The truth is that creative people come with real clarity on goals and an ability to work that usually surpass the average productivity of a company’s employees. The main reason is that creative people are intrinsically motivated. Psychologists have shown that creative people find their energy in challenging activities, which might explain their effort and persistence to seek new ideas and solutions and create.
With regards to how organize creative are in their work, “creative people” have a tendency to procrastinate. However, be sure that they will always meet the deadline. It’s just that they will do probably 90% of their work the night before (which confirms their ability to work under pressure, to multi-task and to juggle tight deadlines).
#5: “Creativity is innovation.” And innovation can only be “technological”.
Two misconceptions at once.
“Creativity is innovation.” Do not mix creativity and innovation even if one is dependent on the other.
Creativity is the process of creating innovation, the process that led to the innovative idea. It is the art of questioning the existing and searching for new ideas. Innovation is the implementation of these new ideas.
The two concepts are complementary and lead to what we qualify as “innovative “. And this, in any field of human endeavor.
“Innovation can only be technological “
The media keep talking about technological innovation, rarely addressing social innovation, educational, legal, cultural, environmental innovation.
In business, creativity may also be extended to other areas: bring a new design for an existing product, create new applications, come up with a new way of seeing the customer …. Finally, you can innovate at every level of the company: to manage, recruit, to sell or to produce!
# 6: Creativity is “hype” and it is difficult to measure its value
For ordinary people and those who are not interested in creativity, “being creative” remains a blurred notion, therefore not a credible one but rather inaccessible and difficult to put into practice. And yet … what should be done when the old recipes are no longer able to prepare good cakes? Because at some point, all businesses will need to find new and original solutions to differentiate themselves.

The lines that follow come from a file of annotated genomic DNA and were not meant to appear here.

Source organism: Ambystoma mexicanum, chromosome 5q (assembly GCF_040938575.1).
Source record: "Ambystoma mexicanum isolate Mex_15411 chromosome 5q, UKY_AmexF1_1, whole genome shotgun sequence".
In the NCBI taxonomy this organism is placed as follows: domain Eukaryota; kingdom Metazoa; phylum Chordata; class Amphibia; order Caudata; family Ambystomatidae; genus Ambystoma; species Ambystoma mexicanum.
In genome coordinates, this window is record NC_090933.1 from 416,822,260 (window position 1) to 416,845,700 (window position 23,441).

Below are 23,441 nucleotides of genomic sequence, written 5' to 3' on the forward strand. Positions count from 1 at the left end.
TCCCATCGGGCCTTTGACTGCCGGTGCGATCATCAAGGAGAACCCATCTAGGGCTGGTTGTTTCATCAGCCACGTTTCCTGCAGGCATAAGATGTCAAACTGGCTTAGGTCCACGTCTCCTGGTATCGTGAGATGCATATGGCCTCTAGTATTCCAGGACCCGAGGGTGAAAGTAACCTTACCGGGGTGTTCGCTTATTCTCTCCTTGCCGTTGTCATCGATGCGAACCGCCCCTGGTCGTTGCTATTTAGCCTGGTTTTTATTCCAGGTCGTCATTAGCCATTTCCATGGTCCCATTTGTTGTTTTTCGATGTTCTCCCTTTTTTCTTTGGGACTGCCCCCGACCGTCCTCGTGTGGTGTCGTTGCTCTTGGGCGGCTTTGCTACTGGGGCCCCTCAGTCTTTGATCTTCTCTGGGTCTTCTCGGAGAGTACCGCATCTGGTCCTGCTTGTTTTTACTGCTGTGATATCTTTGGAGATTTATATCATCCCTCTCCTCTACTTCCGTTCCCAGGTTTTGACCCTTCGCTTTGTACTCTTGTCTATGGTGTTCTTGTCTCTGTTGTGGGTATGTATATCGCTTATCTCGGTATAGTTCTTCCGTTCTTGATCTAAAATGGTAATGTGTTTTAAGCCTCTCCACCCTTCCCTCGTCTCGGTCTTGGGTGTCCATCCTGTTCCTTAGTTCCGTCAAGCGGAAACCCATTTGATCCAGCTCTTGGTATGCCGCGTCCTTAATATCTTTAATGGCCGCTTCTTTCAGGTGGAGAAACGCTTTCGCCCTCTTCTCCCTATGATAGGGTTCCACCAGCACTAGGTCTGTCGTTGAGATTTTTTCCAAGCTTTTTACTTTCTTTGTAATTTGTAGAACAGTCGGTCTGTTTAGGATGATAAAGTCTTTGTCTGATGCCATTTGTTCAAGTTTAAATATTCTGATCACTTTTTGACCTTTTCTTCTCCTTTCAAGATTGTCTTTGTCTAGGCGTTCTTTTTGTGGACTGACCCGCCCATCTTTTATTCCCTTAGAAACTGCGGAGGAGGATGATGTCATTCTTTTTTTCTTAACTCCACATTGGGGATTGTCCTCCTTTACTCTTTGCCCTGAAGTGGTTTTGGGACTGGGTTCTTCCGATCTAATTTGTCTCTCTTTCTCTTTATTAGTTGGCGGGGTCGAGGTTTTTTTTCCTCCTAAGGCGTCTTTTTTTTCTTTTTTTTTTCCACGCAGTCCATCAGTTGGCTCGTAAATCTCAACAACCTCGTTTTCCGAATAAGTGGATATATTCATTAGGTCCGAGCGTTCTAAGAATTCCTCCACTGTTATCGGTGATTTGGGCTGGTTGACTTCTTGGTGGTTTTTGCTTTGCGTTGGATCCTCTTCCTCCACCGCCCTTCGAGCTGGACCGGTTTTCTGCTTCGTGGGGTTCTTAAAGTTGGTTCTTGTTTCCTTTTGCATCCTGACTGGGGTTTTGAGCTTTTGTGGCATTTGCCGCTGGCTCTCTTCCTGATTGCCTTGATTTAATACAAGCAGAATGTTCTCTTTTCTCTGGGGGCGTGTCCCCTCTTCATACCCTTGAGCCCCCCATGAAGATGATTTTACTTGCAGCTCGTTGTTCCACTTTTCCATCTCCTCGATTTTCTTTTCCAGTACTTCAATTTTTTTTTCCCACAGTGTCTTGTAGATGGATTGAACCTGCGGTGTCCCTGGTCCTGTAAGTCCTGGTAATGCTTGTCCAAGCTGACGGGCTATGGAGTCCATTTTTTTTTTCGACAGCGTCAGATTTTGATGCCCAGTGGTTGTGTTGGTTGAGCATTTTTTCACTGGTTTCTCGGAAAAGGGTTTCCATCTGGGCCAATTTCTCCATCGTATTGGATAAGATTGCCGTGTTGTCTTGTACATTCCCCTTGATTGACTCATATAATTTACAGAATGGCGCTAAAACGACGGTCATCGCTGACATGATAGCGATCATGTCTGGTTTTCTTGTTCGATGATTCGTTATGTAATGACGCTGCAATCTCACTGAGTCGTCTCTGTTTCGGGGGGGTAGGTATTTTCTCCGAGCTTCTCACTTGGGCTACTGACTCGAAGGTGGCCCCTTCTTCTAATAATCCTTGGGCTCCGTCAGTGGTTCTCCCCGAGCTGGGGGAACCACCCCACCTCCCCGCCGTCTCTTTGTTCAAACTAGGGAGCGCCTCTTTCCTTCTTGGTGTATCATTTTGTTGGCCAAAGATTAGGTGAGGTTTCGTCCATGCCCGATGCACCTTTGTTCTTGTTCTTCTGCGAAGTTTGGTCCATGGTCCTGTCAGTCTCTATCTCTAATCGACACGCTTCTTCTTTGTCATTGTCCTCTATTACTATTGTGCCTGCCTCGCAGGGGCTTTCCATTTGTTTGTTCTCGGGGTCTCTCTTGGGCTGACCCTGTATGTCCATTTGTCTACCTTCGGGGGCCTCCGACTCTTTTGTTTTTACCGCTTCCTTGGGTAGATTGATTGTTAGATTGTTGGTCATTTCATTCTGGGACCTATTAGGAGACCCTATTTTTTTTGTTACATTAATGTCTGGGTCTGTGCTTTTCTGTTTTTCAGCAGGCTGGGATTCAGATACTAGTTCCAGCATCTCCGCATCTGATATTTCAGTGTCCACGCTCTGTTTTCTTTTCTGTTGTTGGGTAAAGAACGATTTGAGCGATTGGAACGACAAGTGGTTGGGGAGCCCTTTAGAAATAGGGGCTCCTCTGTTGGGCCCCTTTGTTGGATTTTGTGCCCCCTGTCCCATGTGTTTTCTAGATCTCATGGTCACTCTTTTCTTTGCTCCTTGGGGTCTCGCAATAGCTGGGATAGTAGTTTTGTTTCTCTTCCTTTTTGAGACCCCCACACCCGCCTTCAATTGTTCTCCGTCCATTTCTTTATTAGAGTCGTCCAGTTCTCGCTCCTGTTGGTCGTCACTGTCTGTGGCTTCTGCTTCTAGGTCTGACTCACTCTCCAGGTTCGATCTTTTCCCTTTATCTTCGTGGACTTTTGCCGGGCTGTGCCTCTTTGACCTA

In fact, it not the creativity per se which is profitable to the company. What brings value, it’s the creativity seen as a response to a problem, as a tool for problem solving, for innovation, as a work method for helping a team dealing with change (or to unlock crisis situations), as a tool to formulate comprehensive solutions to create new products, brands, services…
Being “creative” is being even more productive. Being creative means being results-driven; it means being a problem-solver and be focused on the generation of ideas that make the difference and create value.
In order to determine its value, a company should verify, by evaluating the progress and feeding the process, that solutions have been found through concrete proposals within a given period.
And this assessment must be carried out in parallel with the implementation of the creativity, not as a separate process from the main business of the company, but as an ongoing process.
# 7: Creativity cannot thrive without drugs and alcohol
Baudelaire, Balzac, Hemingway, Fitzgerald, Francis Bacon, John Lennon, Bob Dylan, Les Beatles….
Rockers, writers, great artists … but also drug users and heavy drinkers? It’s almost a cliché: the artist using the drug to unleash his creativity.
Researchers at the University of Illinois at Chicago, the United States, also found that a certain blood alcohol level boost employees’ creativity. Moreover, based on this study, a Danish Marketing agency worked to engineer a beer that claims to enable the average person to reach the “creative peak”. They even name it The Problem Solver.
Without going into the details, I invite you meditate on the real “why” hidden behind the consumption of illicit substances. Is it only to boost their creativity? Does that mean that all creative people are heavy drinkers or drug addicts lacking inspiration? As if there were no other ways to stimulate creativity? Can we imagine that progress and human evolution have been built on absinthe, hashish, opium, LSD, cocaine, alcohol …?